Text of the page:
- XL: By end of Elizabeth I's reign there were an extraordinary number of dukes, and the panel are invited to name one. The problem is that the reason why the number is extraordinary is because there were number of dukes was zero. The number of peers at the time of Elizabeth I's death included one marquis, 18 earls and 37 other peers. One peerage jokes dating to Elizabeth I's reign was written in the diaries of John Aubrey, concerning the Earl of Oxford, who some people thought wrote the works of Shakespeare. Aubrey wrote: "This Earl of Oxford, making his low obeisance to Queen Elizabeth, happened to let a fart, at which he was so abashed and ashamed that he went to travel seven years. On his return, the queen welcomed him home and said, 'My Lord, I had forgot the fart.'" (Forfeit: Norfolk; Cambridge; Hazzard)


- Aisling Bea: 2 points
- Sandi Toksvig: 0 points
- Susan Calman: -6 points
- Alan Davies: -43 points

Broadcast details

Friday 20th November 2015
30 minutes


Show past repeats

Date Time Channel
Saturday 21st November 2015 9:00pm
45 minute version
Wednesday 22nd June 2016 10:00pm BBC2
Wednesday 22nd June 2016 11:45pm BBC2 Scot
Tuesday 18th October 2016 9:00pm
60 minute version
Wednesday 19th October 2016 2:00am
60 minute version
Tuesday 31st January 2017 9:00pm
60 minute version
Saturday 22nd April 2017 10:00pm
45 minute version
Sunday 16th July 2017 12:35am
55 minute version
Sunday 15th October 2017 12:15am
60 minute version
Friday 6th April 2018 7:00pm
60 minute version
Thursday 1st November 2018 12:50am
60 minute version
Thursday 11th April 2019 1:00am
60 minute version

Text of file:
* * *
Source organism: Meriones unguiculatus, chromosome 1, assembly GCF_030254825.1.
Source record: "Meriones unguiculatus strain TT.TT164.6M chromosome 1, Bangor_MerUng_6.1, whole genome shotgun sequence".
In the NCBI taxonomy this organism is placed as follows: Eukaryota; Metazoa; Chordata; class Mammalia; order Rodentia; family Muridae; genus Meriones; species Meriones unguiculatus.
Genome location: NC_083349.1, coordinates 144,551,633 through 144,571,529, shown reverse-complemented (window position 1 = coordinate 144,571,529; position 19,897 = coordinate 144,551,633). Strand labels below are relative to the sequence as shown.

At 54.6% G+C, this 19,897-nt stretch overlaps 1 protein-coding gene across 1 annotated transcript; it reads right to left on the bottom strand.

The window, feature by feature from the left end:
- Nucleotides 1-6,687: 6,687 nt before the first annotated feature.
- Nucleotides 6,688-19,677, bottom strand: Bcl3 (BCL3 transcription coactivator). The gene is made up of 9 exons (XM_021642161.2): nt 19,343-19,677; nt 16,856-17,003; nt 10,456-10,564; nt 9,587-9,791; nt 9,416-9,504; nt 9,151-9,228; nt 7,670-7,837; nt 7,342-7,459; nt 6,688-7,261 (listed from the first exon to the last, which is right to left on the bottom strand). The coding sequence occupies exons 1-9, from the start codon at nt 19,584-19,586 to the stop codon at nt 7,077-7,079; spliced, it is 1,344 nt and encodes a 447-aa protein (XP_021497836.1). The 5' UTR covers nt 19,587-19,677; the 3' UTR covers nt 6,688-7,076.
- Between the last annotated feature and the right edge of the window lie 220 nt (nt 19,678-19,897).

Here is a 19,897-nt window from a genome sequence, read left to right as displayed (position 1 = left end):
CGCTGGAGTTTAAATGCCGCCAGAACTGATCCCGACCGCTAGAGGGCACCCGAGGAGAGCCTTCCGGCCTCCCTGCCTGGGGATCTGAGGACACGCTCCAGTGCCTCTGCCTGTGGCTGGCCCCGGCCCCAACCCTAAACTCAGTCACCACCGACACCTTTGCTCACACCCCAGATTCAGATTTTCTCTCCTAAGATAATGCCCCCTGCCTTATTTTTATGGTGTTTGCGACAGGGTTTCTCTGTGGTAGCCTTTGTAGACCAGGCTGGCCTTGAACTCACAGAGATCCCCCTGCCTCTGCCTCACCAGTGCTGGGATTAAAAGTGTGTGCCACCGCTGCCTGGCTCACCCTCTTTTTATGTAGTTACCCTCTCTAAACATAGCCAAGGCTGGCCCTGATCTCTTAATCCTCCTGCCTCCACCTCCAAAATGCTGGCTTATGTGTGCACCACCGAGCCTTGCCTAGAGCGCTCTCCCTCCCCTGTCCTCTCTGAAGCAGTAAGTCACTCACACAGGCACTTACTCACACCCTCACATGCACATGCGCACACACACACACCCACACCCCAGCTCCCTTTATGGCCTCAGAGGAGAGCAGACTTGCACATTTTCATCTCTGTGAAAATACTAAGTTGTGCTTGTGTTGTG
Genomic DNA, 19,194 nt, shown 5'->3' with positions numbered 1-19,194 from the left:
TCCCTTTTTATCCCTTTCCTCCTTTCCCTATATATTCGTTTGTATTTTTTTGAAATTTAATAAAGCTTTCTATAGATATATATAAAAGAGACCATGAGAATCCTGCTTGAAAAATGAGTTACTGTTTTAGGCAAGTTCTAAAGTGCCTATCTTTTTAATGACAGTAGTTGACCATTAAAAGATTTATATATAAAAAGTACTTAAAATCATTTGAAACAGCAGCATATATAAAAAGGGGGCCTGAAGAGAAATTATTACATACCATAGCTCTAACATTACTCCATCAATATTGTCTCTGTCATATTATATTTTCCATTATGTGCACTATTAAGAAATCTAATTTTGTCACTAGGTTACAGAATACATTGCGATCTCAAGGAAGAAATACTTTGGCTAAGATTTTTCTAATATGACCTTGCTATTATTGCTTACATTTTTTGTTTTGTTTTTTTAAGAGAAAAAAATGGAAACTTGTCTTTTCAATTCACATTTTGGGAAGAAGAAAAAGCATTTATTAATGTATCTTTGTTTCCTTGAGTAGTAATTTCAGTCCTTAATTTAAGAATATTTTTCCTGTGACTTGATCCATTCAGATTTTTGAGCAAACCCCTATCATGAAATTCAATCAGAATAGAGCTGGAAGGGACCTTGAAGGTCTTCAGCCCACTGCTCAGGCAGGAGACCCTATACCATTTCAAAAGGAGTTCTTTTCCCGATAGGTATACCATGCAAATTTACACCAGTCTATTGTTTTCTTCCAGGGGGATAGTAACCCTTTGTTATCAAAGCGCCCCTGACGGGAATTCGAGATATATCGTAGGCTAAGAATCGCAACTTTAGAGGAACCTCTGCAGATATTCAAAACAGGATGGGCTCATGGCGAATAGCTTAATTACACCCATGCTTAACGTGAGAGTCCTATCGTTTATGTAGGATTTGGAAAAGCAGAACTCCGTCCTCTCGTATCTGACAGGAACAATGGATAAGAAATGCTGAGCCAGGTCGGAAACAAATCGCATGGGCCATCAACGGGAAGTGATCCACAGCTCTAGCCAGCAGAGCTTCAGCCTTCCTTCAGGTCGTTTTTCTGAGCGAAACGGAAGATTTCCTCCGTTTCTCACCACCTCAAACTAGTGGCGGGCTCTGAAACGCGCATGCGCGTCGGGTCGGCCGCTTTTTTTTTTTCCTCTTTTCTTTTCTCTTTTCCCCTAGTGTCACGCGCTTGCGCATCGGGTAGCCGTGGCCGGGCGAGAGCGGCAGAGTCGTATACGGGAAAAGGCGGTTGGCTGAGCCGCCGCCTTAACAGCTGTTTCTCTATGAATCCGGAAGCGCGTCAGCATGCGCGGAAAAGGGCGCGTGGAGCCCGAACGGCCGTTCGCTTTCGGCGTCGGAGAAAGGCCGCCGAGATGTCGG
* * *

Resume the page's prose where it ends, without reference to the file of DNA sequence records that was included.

Thursday 11th April 2019 9:00pm
60 minute version
Wednesday 24th July 2019 11:00pm
60 minute version
Thursday 25th July 2019 8:00pm
60 minute version
Friday 8th November 2019 7:00pm
60 minute version
Saturday 9th November 2019 2:40am
50 minute version
Wednesday 29th January 2020 6:00pm Dave
Sunday 19th April 2020 2:15am
45 minute version
Sunday 19th April 2020 10:00pm
60 minute version
Friday 25th September 2020 9:00pm
60 minute version
Saturday 26th September 2020 2:10am
45 minute version
Monday 10th May 2021 1:00pm
60 minute version
Monday 10th May 2021 9:00pm
60 minute version
Tuesday 11th May 2021 1:40am
65 minute version
Friday 27th August 2021 9:00pm Dave
Sunday 17th October 2021 1:00am
60 minute version
Sunday 6th February 2022 8:00pm
60 minute version
Friday 10th June 2022 12:00am
60 minute version

Cast & crew

Stephen Fry Host / Presenter
Alan Davies Regular Panellist
Guest cast
Sandi Toksvig Guest
Susan Calman Guest
Aisling Bea Guest
Scott Penrose Master Magician
Writing team
James Harkin Script Editor
John Mitchinson Question Writer
Justin Pollard Question Writer
Molly Oldfield Question Writer
Andrew Hunter Murray Question Writer
Production team
Ian Lorimer Director
John Lloyd (as John Lloyd CBE) Series Producer
Piers Fletcher Producer
Sohail Shah Executive Producer
Nick King Editor
Jonathan Paul Green Production Designer
Howard Goodall Composer
Mat Coward Researcher
Anne Miller Researcher
Anna Ptaszynski Researcher
Alex Bell Researcher
Stevyn Colgan Researcher


Review - QI: series M, episode 5 - Maths

So far this has been one of the best episodes of the series. It had the perfect balance of knowledge, comedy and information which makes QI one of the best shows around.

Ian Wolf, On The Box, 22nd November 2015

Radio Times review

Comedian Susan Calman hyperventilates at the prospect of this week's topic: maths. "I'm phobic about maths," she wails to a sympathetic Stephen Fry, who guides her gently through a maths-based limerick. Future host Sandi Toksvig (who takes over next series, after Fry's retirement), however, thinks maths can be "beautiful". During a jolly episode where Alan Davies is outnumbered there to one by female contestants (including comedian Aisling Bea), we learn the difference between an anagram and an aptagram, and ponder whether rhesus monkeys can count.

Alison Graham, Radio Times, 10th November 2015